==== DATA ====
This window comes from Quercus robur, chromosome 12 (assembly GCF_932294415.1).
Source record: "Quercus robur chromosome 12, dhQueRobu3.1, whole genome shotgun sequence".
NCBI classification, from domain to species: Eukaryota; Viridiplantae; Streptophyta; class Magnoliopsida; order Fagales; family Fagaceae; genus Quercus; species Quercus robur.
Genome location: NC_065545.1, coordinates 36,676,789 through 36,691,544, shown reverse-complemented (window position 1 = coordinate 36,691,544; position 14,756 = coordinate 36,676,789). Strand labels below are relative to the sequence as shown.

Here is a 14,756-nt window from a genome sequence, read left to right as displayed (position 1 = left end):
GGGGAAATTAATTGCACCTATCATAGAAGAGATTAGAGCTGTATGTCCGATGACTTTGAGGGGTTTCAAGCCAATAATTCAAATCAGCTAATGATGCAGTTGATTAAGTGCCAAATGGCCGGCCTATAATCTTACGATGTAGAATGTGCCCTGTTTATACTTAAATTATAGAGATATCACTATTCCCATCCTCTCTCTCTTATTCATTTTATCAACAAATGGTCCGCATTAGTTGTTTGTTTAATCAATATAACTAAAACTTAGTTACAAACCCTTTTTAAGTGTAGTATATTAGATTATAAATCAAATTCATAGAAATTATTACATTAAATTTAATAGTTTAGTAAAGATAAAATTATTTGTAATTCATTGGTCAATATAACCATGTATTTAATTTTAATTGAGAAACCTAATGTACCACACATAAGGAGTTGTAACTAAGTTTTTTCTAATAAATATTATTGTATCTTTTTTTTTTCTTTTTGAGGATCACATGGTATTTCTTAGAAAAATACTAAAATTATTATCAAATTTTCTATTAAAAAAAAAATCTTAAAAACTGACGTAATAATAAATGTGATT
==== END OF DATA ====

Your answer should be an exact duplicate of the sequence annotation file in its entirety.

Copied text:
This window comes from Quercus robur, chromosome 12 (assembly GCF_932294415.1).
Source record: "Quercus robur chromosome 12, dhQueRobu3.1, whole genome shotgun sequence".
NCBI classification, from domain to species: Eukaryota; Viridiplantae; Streptophyta; class Magnoliopsida; order Fagales; family Fagaceae; genus Quercus; species Quercus robur.
Genome location: NC_065545.1, coordinates 36,676,789 through 36,691,544, shown reverse-complemented (window position 1 = coordinate 36,691,544; position 14,756 = coordinate 36,676,789). Strand labels below are relative to the sequence as shown.

Here is a 14,756-nt window from a genome sequence, read left to right as displayed (position 1 = left end):
GGGGAAATTAATTGCACCTATCATAGAAGAGATTAGAGCTGTATGTCCGATGACTTTGAGGGGTTTCAAGCCAATAATTCAAATCAGCTAATGATGCAGTTGATTAAGTGCCAAATGGCCGGCCTATAATCTTACGATGTAGAATGTGCCCTGTTTATACTTAAATTATAGAGATATCACTATTCCCATCCTCTCTCTCTTATTCATTTTATCAACAAATGGTCCGCATTAGTTGTTTGTTTAATCAATATAACTAAAACTTAGTTACAAACCCTTTTTAAGTGTAGTATATTAGATTATAAATCAAATTCATAGAAATTATTACATTAAATTTAATAGTTTAGTAAAGATAAAATTATTTGTAATTCATTGGTCAATATAACCATGTATTTAATTTTAATTGAGAAACCTAATGTACCACACATAAGGAGTTGTAACTAAGTTTTTTCTAATAAATATTATTGTATCTTTTTTTTTTCTTTTTGAGGATCACATGGTATTTCTTAGAAAAATACTAAAATTATTATCAAATTTTCTATTAAAAAAAAAATCTTAAAAACTGACGTAATAATAAATGTGATT